Sexual harassment cases at the California Capitol
A former legislative aide filed a complaint with the state on Friday claiming that the California Senate failed to accommodate her emotional disabilities after an alleged rape by an Assembly employee and fired her last year for “minor work performance issues.”
Catalina Sanchez’s complaint to the Department of Fair Employment and Housing says she reported the alleged rape to both houses of the Legislature. A subsequent investigation by the Assembly did not substantiate the allegation. After Sanchez received medical treatment following the alleged rape in 2016, law enforcement was contacted. The man, who is not named in Sanchez’s complaint, was not prosecuted.
The complaint, filed against the Senate, Secretary of the Senate Daniel Alvarez and the Senate’s Deputy Secretary of Human Resources Jeannie Oropeza on Friday, is a required step before filing a lawsuit against the Legislature.
It asserts that Sanchez’s supervisors and the Senate human resources officials were told of her post-traumatic stress disorder, depression and a sleep disorder she suffered after her alleged rape and were responsible for accommodating her needs. California employers have an obligation to provide reasonable accommodations to employees with mental or physical disabilities who are temporarily unable to perform essential functions of their job under state law.
In her complaint, Sanchez alleges it was clear she was terminated on Sept. 19, 2017, for reporting the sexual assault, for taking time off to deal with her resulting disabilities and for making requests for “reasonable accommodations.” The complaint states that “it became instantly apparent that respondents, and the office for which she worked, no longer wanted to accommodate her reasonable requests for time off for medical appointments and to deal with her disabilities.”
It also argues that Sanchez was led to believe that it was acceptable for her to come into work late or take sick days due to her emotional suffering and was not informed of any serious work issues that put her at risk of losing her job.
Senate officials declined to comment on the claim.
Three state legislators have resigned since the “Me Too” movement upended the Capitol last year. Assemblymen Raul Bocanegra, D-Los Angeles, stepped down in late November after multiple women alleged that he groped or sexually harassed them. Assemblyman Matt Dababneh, D-Los Angeles, resigned at the end of last year facing sexual harassment and assault allegations from two women. Sen. Tony Mendoza, D-Artesia, stepped down Thursday facing possible expulsion after a Senate investigation found that he “more likely than not” engaged in a pattern of unwanted advances and sexually suggestive behavior toward six women. Assemblywoman Cristina Garcia, D-Bell Gardens, took a voluntary unpaid leave earlier this month as lawyers hired by the Legislature investigate allegations that she groped a former Capitol employee.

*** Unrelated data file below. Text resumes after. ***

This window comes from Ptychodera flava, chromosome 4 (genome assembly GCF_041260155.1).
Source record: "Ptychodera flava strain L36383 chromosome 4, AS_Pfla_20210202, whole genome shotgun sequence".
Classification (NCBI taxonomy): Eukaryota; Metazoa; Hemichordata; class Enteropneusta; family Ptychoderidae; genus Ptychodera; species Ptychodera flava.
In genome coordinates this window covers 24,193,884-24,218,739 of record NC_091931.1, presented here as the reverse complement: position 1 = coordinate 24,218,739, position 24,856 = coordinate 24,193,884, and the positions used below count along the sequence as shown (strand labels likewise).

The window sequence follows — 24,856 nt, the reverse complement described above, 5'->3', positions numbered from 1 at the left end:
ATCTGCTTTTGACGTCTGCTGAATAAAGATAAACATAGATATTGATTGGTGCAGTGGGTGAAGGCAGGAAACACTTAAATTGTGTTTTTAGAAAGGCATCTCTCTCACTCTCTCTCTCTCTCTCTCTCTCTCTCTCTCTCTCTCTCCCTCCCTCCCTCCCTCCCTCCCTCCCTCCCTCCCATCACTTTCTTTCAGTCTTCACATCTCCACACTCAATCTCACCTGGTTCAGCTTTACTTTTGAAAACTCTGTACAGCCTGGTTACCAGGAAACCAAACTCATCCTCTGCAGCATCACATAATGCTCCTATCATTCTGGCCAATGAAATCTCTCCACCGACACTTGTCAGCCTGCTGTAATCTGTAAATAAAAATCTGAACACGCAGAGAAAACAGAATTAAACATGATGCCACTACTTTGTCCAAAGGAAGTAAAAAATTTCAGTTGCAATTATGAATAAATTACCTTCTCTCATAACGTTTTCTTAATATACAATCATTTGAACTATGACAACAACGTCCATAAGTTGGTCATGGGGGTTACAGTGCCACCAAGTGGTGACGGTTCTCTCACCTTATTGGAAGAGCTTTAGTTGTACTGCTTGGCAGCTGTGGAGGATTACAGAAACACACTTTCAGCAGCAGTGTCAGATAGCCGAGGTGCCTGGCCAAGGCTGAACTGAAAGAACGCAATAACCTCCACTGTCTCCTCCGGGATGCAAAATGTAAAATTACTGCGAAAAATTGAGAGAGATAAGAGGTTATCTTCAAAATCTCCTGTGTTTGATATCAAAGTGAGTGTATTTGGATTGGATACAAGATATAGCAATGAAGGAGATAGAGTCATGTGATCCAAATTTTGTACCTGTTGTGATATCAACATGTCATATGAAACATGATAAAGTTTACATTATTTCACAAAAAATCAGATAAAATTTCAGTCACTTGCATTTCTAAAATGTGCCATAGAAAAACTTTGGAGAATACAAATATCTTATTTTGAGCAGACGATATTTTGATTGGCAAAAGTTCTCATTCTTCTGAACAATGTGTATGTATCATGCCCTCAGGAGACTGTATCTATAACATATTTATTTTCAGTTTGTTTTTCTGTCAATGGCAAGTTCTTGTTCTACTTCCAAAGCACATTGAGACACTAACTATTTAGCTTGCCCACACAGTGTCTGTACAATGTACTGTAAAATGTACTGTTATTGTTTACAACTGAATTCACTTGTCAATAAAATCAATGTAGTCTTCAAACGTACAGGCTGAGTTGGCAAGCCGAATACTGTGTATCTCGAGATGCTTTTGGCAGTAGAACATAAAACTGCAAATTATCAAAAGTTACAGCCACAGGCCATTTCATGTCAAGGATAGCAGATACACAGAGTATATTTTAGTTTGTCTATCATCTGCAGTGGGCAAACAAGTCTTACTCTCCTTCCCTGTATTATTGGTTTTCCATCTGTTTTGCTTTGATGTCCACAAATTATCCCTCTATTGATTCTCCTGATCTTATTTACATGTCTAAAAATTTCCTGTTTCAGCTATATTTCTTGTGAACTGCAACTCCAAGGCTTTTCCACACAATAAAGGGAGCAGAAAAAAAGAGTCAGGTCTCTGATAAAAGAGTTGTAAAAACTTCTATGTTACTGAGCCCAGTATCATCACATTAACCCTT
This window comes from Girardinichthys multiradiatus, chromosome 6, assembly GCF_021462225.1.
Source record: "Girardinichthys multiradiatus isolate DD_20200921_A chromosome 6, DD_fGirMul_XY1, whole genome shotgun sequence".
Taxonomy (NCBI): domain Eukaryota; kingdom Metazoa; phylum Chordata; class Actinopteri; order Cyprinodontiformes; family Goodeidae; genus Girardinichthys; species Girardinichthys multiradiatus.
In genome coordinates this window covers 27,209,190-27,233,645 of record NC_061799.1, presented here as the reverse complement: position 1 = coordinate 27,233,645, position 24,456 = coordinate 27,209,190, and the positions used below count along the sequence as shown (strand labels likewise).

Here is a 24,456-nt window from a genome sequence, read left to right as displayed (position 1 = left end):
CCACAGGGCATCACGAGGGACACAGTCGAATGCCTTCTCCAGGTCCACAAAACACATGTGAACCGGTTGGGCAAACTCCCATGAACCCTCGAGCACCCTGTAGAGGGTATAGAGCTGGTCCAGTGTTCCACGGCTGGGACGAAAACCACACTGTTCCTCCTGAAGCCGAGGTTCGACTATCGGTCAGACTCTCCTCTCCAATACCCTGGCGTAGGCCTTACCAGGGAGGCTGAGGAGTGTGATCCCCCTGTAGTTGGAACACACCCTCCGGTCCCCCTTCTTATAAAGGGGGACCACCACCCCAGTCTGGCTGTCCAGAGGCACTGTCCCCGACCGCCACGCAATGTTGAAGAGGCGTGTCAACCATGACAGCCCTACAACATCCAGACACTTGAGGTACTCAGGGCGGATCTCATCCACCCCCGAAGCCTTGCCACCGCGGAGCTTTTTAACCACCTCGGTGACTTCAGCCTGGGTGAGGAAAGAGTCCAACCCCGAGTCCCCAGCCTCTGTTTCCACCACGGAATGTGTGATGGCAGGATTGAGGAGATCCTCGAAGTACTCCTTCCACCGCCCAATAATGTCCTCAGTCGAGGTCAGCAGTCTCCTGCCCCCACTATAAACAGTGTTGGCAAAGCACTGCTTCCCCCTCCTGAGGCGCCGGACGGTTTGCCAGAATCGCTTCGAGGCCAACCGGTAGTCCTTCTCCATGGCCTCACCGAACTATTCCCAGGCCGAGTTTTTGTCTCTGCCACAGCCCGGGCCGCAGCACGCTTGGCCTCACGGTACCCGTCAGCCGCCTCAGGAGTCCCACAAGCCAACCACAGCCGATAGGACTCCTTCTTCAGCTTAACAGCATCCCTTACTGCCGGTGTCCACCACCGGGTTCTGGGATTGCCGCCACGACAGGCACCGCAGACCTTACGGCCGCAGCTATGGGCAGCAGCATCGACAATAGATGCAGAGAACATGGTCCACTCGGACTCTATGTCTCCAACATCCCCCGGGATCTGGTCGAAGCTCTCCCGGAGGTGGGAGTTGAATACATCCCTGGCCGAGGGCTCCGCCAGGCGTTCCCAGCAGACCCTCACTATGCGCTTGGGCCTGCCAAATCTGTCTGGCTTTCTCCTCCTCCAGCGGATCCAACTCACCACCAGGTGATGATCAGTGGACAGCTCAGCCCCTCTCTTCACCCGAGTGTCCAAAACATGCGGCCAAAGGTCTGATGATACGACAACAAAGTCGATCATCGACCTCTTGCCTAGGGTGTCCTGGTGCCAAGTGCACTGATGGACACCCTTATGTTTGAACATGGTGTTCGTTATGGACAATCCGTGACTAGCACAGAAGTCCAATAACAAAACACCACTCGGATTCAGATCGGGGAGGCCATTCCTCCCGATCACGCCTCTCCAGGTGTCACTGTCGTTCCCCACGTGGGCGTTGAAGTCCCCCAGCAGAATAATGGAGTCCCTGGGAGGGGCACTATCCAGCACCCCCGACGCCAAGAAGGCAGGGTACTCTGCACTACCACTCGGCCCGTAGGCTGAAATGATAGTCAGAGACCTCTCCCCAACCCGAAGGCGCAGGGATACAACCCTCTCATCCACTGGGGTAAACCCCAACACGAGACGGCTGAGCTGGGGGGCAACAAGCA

Sanchez’s complaint alleges that the unnamed perpetrator had “sexual intercourse with her without her consent” after joining her and friends for drinks on Dec. 16, 2016. It states that she sought medical attention and was administered a rape exam at a clinic, which resulted in a call to police. The filing states that Sanchez, who alleges that she was a virgin before the attack, felt “devastated both physically and emotionally as a result of the rape.”
The complaint notes that the alleged perpetrator, an Assembly employee, left his job after his boss learned of the rape allegation. It does not specify whether he was fired or left on his own.
It goes on to detail alleged dates in which Sanchez’s superiors approved her late arrivals or absences from work and meetings at which human resources officials were informed about her problems. The complaint also lists a failed suicide attempt in April hours after she was first interviewed by the Assembly’s lawyer and another attempt in August.
Sanchez last worked as a legislative aide to Sen. Bob Wieckowksi, D-Fremont. The complaint does not name him or his staff members.
Micha Star Liberty, a lawyer for Sanchez, said she has no reason to believe that the senator was told by human resources staff about the need to accommodate Sanchez.
“Had the senator been told, I do not believe the senator ever would have approved of this termination,” Liberty said. “The Senate failed the senator just like it failed my client.”